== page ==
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UTOPIA SCHOOL DISTRICT No. 840
As with other rural schools of a century ago, Utopia School District Number 840 offered excellent education to many pioneer students who attended classes in this rustic structure. Let’s have a look back at a few of those early historical highlights.
by Farley Wuth, Curator,
Kootenai Brown Pioneer Village
Copyright, Pincher Creek & District Historical Society
A PIONEER SCHOOL AND ITS SUPPORTERS
The Utopia School (NE ¼, S 33, Tp 4, R 28, W4) was one of ten one-room country schools situated southeast of Pincher Creek. It sat adjacent to the Waterton River, better known to the locals of the 1880s and 1890s as the Kootenai River. To its north was Fishburn School, to the west, Robert Kerr School, and to the south the Yarrow School, each of which offered their students an education in the “3 ‘Rs”.
The school structure at Utopia was a frame one, a rectangular one-story building that housed students from grades one through eight. A peaked roof, adorned with wooden shakes, covered the building. On one side were two sets of three rectangular windows, a popular style from that era on the frontier. These were opened during the hot weather of the spring, in order to make the school less stuffy as the students prepared for their June exams. At the front end of the structure was an enclosed porch, used as a mud and cloak room for the students as they entered and exited the building. This room was an added bonus during inclement or winter weather. Off in the distance was a shed where the teacher and pupils could stable any horses that were ridden to and from classes.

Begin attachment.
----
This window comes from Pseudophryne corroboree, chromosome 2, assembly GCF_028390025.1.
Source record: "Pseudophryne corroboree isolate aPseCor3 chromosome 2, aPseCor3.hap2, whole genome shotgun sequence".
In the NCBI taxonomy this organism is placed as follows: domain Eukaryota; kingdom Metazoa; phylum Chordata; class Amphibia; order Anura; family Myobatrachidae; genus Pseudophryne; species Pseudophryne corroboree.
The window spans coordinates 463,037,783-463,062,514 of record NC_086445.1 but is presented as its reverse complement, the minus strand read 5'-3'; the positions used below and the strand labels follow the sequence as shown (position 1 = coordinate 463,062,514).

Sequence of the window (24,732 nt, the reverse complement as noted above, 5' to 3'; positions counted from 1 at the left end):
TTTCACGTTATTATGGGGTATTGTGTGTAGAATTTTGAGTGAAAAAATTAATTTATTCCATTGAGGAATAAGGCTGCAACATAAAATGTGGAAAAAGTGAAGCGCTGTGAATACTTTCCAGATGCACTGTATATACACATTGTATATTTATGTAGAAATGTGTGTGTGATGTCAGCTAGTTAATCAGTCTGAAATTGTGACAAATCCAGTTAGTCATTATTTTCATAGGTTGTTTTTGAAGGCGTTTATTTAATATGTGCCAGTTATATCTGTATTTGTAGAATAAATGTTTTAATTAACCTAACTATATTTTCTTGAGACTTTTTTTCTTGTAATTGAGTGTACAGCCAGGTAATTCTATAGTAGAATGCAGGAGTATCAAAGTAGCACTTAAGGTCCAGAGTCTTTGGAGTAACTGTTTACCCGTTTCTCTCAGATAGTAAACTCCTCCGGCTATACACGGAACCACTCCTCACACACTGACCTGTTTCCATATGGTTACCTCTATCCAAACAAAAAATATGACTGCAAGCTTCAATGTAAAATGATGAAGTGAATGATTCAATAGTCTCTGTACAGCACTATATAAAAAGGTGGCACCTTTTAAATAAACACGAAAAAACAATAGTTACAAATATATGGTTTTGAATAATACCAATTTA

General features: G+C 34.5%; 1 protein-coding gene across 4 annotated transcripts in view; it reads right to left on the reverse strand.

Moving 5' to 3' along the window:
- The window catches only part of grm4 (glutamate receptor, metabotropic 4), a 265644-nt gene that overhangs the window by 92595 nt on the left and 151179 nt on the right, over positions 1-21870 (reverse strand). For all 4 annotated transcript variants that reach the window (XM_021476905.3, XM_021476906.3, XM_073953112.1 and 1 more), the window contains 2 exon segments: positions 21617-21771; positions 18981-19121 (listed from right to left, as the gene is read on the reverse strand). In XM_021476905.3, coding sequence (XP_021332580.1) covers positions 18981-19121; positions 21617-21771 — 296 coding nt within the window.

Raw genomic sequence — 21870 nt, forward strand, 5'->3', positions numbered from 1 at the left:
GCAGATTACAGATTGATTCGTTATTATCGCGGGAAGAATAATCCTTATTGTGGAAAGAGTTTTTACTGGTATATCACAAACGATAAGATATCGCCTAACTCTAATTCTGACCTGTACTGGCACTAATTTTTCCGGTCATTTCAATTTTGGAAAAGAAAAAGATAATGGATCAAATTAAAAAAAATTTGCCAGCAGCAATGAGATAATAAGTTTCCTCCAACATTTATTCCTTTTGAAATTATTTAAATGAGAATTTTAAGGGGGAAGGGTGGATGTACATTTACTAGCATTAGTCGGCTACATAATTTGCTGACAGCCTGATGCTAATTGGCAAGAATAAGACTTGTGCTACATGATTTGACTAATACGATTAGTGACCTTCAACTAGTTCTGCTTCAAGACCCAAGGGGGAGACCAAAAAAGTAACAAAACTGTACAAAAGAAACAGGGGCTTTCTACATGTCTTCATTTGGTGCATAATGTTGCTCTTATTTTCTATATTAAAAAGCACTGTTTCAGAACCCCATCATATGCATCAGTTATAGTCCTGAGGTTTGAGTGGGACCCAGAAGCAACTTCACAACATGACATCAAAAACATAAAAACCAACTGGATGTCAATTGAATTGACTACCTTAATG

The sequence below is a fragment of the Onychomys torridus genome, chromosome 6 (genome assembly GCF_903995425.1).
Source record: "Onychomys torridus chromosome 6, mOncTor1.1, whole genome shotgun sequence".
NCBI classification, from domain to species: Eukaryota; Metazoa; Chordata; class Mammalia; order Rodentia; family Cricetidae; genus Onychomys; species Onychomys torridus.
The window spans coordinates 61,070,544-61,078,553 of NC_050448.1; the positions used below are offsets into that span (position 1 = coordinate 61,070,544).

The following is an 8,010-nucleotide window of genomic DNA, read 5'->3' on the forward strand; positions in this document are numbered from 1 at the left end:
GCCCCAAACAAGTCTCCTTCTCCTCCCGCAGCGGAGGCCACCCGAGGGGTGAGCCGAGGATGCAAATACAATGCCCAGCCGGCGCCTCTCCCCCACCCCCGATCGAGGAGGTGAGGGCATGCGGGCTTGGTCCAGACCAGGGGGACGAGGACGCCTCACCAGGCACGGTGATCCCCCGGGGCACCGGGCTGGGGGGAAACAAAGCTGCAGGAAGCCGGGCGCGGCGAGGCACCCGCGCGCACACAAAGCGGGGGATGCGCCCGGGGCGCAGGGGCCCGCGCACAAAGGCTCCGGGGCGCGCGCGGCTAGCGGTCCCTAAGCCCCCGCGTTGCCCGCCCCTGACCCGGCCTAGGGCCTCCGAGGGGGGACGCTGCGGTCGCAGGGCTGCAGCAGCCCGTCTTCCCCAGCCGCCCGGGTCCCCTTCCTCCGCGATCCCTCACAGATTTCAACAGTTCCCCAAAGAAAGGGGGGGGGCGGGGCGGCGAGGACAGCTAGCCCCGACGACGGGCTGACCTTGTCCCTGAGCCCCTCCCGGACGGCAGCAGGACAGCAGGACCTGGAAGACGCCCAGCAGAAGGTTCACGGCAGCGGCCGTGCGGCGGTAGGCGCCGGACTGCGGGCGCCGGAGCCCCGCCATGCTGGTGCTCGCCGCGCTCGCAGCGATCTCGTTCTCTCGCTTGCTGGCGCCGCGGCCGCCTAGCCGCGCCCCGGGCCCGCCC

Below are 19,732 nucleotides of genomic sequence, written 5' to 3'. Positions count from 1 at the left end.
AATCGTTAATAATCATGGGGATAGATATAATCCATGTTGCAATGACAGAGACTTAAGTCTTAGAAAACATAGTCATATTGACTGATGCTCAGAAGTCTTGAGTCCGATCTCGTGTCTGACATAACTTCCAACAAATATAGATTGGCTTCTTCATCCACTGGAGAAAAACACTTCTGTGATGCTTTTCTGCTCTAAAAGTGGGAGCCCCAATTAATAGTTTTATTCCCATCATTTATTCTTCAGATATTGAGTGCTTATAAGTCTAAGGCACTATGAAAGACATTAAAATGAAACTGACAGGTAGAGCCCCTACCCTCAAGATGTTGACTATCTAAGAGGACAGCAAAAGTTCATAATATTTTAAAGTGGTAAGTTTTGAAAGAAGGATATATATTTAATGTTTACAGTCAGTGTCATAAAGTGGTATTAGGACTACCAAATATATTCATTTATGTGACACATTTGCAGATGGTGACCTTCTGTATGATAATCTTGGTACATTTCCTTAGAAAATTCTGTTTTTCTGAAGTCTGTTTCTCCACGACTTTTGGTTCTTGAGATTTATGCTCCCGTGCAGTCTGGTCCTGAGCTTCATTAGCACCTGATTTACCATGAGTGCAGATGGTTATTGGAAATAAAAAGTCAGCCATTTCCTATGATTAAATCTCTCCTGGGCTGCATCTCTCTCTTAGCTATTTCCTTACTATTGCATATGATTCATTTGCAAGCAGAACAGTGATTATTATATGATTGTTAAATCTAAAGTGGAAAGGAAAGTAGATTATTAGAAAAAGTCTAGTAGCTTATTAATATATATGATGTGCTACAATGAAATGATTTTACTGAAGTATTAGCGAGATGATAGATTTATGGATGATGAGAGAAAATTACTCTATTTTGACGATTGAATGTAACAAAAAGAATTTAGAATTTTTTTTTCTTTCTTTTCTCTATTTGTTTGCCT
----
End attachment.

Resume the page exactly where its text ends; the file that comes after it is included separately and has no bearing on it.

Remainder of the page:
For nearly half a century following its opening in 1904, Utopia School provided local students with their educational needs. The School District’s old ledgers, a few of which are now housed in the Archives of the Kootenai Brown Pioneer Village, chronicle some of those earlier educational tales. Starting in 1908, the first year for which local property owners within the School District were listed, twenty-seven families were on the roster list.
Pioneer surnames such as Fitzpatrick, Age, Walper, Swinney, Ward, White, Thomas, Speth, Gilruth, Miller, Blackburn and Whittacker highlight the pages of these intriguing ledgers. There being no local Post Office at Utopia at that time, many school supporters picked up their mail in nearby Yarrow or Fishburn, depending on whether they resided to the south or further north. Seven of these early families ventured as far as Pincher Creek, some twenty miles away, for their mail.
REVENUES, EXPENDITURES AND TEACHERS REFLECTED THE PIONEER TIMES
The Utopia School District faced many of the same challenges as the other pioneer school districts in terms of its revenues and expenditures. During its first operational year, 1904, it collected $262.86 in school taxes from the property owners who resided there at the time. Each year, this revenue steadily increased so, that four years later it raked in nearly a thousand dollars.